The very brief instructions left me with the first impression that entries were going to snake through the grid, possibly changing direction with every letter even where there wasn’t a compass direction to fix what that direction was. It wasn’t long before I saw that if that were true, the puzzle was unlikely to have a unique solution (not without a lot more clues), so I decided to solve with the tentative assumption that an entry couldn’t change direction except where it contained a compass direction, figuring that if that wasn’t the case I would bump up against an impossibility soon enough. I never hit a contradiction, so that was the right assumption to make, but there are probably any number of alternate “solutions” possible without that assumption, and as far as I can see they would be valid according to a not unreasonable interpretation of the instructions.

It would have been nice, too, if the instructions had mentioned that each entry contains at least one compass direction and may contain more than one, that not every compass direction causes a change in direction (when the entry is already heading in that direction), and that an entry may therefore change direction once, more than once, or not at all. These are less crucial pieces of information, as you eventually figure out in the solving that these things have to be true or no solution is possible. But it would have made the puzzle easier to get a handle on if they’d been spelled out.

Worst of all, the instructions did not mention that a single entry may go through the same letter in the grid more than once. BORNEO, for example, might be entered as

B
O
R

This was the omission that really annoyed me, because I figured the natural assumption would be that reusing the same letter is not OK, and that therefore they’d surely mention it if it was, and as a result I eventually reached a point where it was impossible to enter all the answers I’d gotten so far, and I had to scrap my first grid and start over with a fresh copy. Bah humbug. I like a tough puzzle, but I’m not so hot on making a puzzle tougher by making the solver guess at what its rules are. And this puzzle was tough enough as it was!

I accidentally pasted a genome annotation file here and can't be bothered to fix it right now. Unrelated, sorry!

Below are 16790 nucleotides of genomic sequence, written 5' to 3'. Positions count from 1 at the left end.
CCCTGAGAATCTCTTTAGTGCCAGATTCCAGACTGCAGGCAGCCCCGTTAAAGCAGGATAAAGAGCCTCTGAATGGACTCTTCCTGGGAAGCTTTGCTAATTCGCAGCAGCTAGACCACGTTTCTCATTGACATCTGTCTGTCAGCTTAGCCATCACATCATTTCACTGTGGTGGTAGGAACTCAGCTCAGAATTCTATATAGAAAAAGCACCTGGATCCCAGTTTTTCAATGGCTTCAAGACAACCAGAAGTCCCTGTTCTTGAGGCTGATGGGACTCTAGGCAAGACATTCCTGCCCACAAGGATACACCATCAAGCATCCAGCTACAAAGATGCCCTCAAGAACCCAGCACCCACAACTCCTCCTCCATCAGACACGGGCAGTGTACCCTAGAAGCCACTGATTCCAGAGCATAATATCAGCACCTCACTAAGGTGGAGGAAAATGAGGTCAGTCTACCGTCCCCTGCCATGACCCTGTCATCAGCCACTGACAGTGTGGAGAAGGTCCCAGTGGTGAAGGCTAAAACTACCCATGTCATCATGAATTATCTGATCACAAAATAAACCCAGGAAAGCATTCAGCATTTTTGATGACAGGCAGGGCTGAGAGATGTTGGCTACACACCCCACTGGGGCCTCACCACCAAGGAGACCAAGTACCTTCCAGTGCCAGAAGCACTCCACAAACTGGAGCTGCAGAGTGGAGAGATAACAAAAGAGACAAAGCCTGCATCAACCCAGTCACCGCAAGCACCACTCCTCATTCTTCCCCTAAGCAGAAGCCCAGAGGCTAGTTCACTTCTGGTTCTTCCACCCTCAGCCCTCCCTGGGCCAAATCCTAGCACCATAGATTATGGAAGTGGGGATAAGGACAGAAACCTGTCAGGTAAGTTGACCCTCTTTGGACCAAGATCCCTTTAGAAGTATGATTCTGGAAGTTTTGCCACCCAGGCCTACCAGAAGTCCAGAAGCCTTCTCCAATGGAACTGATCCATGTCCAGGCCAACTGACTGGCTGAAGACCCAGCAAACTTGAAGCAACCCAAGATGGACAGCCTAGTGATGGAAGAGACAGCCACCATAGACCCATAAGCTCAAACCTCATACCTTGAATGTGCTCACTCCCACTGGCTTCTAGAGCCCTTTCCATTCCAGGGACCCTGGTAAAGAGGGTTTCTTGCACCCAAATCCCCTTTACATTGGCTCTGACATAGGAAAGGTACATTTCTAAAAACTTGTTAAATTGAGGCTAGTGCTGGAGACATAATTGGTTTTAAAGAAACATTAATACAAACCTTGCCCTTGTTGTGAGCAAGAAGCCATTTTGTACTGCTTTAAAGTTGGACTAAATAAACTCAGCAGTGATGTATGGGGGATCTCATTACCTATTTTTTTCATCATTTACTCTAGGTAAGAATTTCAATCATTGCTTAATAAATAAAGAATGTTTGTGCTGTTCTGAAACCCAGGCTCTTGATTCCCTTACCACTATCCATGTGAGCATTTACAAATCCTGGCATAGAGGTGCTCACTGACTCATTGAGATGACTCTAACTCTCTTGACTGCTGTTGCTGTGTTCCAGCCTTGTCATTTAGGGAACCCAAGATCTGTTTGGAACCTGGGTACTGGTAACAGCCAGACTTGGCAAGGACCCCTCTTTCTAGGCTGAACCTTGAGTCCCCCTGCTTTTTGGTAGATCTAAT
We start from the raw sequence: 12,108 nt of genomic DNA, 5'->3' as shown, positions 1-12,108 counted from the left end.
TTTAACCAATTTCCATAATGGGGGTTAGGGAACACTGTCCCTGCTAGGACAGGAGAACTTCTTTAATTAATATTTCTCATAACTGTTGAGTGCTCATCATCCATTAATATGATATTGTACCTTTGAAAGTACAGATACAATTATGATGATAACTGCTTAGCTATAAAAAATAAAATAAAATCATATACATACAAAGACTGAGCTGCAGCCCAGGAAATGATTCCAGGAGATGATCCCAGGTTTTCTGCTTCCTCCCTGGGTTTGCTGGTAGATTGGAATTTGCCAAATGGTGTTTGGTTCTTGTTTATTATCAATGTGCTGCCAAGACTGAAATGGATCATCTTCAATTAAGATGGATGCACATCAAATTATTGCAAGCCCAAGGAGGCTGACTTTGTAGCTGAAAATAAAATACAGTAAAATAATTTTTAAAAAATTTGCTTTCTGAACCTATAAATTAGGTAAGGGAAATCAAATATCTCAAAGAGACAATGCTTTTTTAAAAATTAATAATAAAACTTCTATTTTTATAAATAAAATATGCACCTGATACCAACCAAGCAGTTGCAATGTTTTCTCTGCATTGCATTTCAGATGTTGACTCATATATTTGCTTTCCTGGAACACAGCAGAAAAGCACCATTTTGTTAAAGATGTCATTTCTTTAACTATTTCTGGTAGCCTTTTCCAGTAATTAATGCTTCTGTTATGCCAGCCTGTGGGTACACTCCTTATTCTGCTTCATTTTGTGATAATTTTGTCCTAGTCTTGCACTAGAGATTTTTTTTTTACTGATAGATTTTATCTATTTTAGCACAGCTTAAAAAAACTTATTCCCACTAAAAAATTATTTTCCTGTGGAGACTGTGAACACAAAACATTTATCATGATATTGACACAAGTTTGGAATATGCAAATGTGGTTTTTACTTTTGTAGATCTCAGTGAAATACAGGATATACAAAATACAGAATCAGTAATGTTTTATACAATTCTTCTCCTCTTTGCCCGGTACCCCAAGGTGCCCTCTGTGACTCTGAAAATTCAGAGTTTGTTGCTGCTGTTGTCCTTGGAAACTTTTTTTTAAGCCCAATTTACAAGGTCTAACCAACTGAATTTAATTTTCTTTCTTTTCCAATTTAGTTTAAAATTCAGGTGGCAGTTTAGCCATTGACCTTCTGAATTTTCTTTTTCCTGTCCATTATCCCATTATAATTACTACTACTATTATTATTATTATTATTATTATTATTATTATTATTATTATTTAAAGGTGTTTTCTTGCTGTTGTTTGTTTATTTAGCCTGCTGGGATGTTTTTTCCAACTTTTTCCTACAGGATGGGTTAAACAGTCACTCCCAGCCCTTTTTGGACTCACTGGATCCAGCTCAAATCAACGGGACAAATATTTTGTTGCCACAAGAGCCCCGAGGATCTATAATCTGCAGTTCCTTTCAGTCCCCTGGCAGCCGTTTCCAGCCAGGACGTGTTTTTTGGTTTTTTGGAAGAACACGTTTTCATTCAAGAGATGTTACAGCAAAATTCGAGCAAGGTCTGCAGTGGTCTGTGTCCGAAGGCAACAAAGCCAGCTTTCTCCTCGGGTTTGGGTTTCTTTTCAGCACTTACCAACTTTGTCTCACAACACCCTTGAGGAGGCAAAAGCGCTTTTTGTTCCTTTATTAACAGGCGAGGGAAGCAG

Other than the frustratingly uninformative instructions, though, I thought this was a fine puzzle. I’ve read some criticism online of the fact that it doesn’t end with any kind of surprise — no hidden phrase appearing in the completed grid, no quotation by Lewis Carroll being spelled out somewhere, that sort of thing. But I don’t see why every Listener puzzle needs to be like that. This was a good and enjoyable challenge, if a very tough one.

Listener Statistics

One of the things most amazing to me about the Listener puzzle is that, even though prizes go only to the first three entries drawn at random each week, every entry is checked, and a full record is kept of how each individual solver does through the year. Given that there must be a thousand or so people who submit at least one entry during the year, this seems both wonderful and awfully obsessive-compulsive to me. And a tribute to the cult-like following that the Listener crossword has acquired over the decades.

Around the end of each March, you can send in a self-addressed stamped envelope and receive a ten-page report about the previous year’s puzzles. This report lists:

  • all the year’s puzzles, identified by number, name, and constructor, along with statistics about how many correct and incorrect entries were received for each and how many of those entries were from new solvers
  • a list of the most common errors made in each puzzle
  • the top 200 or so solvers, along with the numbers of the puzzles (if any) they got wrong
  • a table summarizing how many of the people who sent in x errors during the year got y correct (for example, of the seven people who sent in exactly 27 entries during the year, one got 26 correct and two each got 25, 21, and 20 correct, and what possible interest there is in these data I cannot fathom)